“On Sundays, we call it visiting day,” said Mike Steigman, who is in charge of Pomegranate’s three kitchens — one each dedicated to meat, parve and dairy preparations. “A lot of Park Slope, no matter what their background is, comes that day.”

Neil Glick, a real estate agent active in local Washington politics, was raised in a mixed Reform and Conservative household that didn’t keep kosher. But after reading books and watching films that depicted horrific examples of conventional slaughterhouses, he was essentially scared kosher — at least when it comes to meat.

“One thing about kosher food — I do feel less guilt in eating it because I know the end was not as cruel,” he said.

That point is debatable. Certainly, humane treatment is built into Jewish dietary law. Animals must be handled with care, fed a specific diet and slaughtered with a swift cut to the carotid artery. (In addition, rabbis inspect carcasses for defects like broken bones or infection. Washings in salt and cold water help remove all traces of blood.)

The cattle expert Temple Grandin has worked extensively with some large kosher processors to develop humane standards. But some experts in animal welfare warn consumers not to assume that kosher means humane. (Animals slaughtered in accordance with religious law are an exception written into the federal Humane Methods of Livestock Slaughter Act, which requires that mammals be stunned unconscious before killing.)

“Like anything else, it depends on the management and the quality of the operation and the training of the personnel,” said Adele Douglass of Humane Farm Animal Care. The group certifies processors like Applegate Farms and Murray’s Chicken, which meet its strict standards of humane treatment and slaughter. It certifies one halal poultry producer who stuns chickens after throat slitting, but has had no kosher producers who have asked to complete the program.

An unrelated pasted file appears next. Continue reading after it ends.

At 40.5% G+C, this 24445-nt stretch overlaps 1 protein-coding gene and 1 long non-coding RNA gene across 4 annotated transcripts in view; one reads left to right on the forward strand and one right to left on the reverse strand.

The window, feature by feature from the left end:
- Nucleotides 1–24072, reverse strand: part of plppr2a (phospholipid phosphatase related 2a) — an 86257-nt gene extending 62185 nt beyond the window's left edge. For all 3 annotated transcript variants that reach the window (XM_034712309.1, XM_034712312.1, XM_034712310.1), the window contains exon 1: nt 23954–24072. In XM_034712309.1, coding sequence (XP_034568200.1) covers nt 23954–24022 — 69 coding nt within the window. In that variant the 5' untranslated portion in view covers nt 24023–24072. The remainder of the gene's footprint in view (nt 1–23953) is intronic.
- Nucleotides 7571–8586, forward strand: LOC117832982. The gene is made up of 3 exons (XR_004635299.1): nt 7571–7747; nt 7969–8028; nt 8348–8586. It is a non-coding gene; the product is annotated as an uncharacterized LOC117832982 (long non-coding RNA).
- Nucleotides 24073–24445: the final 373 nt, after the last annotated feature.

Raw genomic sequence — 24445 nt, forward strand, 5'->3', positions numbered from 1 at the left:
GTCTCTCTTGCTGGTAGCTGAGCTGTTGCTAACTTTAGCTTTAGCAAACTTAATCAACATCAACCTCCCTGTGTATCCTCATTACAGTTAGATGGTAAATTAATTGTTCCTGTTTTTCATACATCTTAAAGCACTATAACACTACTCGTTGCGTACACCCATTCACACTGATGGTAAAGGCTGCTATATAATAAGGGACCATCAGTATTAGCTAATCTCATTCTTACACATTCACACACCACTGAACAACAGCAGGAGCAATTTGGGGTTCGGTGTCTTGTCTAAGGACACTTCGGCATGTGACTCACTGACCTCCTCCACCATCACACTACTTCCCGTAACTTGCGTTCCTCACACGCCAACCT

Ms. Douglass and others point to Agriprocessors, once the largest kosher meatpacking plant in the United States, as an example of what can go wrong. The company filed for bankruptcy in 2008 amid charges of labor abuse and inhumane treatment of animals.

Science is mixed when it comes to the relative safety of kosher meat, said Carl Custer, a former federal Agriculture Department microbiologist.

In 2007, researchers at the Agriculture Department infected chicken skin with salmonella. Then they applied kosher salt and rinsed the skin, measuring pathogen levels along the way. Salt alone didn’t reduce contamination, but the combination of salting and rinsing reduced salmonella levels by 80 percent.

That same year, another study of 353 whole or cut raw chickens offered different results. Agriculture Department researchers compared conventional, kosher and organic chickens. The conventional chicken had the least amount of total contamination. The organic poultry had the most salmonella, the conventional poultry the most campylobacter and kosher the most listeria.

As far as taste, the jury remains out. Anyone who has ordered a kosher meal on a plane can tell you there is plenty of unappealing kosher food in the world. And an Oreo tastes like an Oreo, whether a rabbi supervised its creation or not.

Still, cooks like Christopher Kimball, who founded Cook’s Illustrated magazine, swear by the juiciness of Empire Kosher birds. And a whole chicken from Kosher Valley, a new, antibiotic-free kosher brand from the Hain Celestial Group, a natural and organic food producer, made for a delicious dinner roasted with fresh fennel and lemon.

The Kosher Valley chickens are raised on vegetarian feed in Pennsylvania and processed in upstate New York. Priced as much as 40 percent less a pound than organic kosher chicken, they’ve been a good seller at Whole Foods, which began offering them late last year. “This new line brings it to a more affordable price point, so kosher has become an option for everyone,” said Jim Zola, a Whole Foods regional meat coordinator.

Not every expert on the Jewish market buys the reasons behind the growth of kosher food. Elie Rosenfeld is the chief operating officer of the New York firm Joseph Jacobs Advertising, which helped introduce Rebecca Rubin, the first Jewish doll in the American Girl line.

He doesn’t disagree that kosher food is growing more popular, especially among higher-end cooks and chefs. But he doesn’t think it is a mass movement and believes food companies continue to expand their kosher lines to serve the Jewish community, not to capture the nonkosher consumer.

“It’s an unexpected side benefit to a certain extent, but the volume is there for people who keep kosher,” he said.

Why quibble over why, said Yaakov Yitzchak Horowitz, the Manischewitz company rabbi and director of its kosher development operations.

“I consider this trend an unusual grace of God,” he said.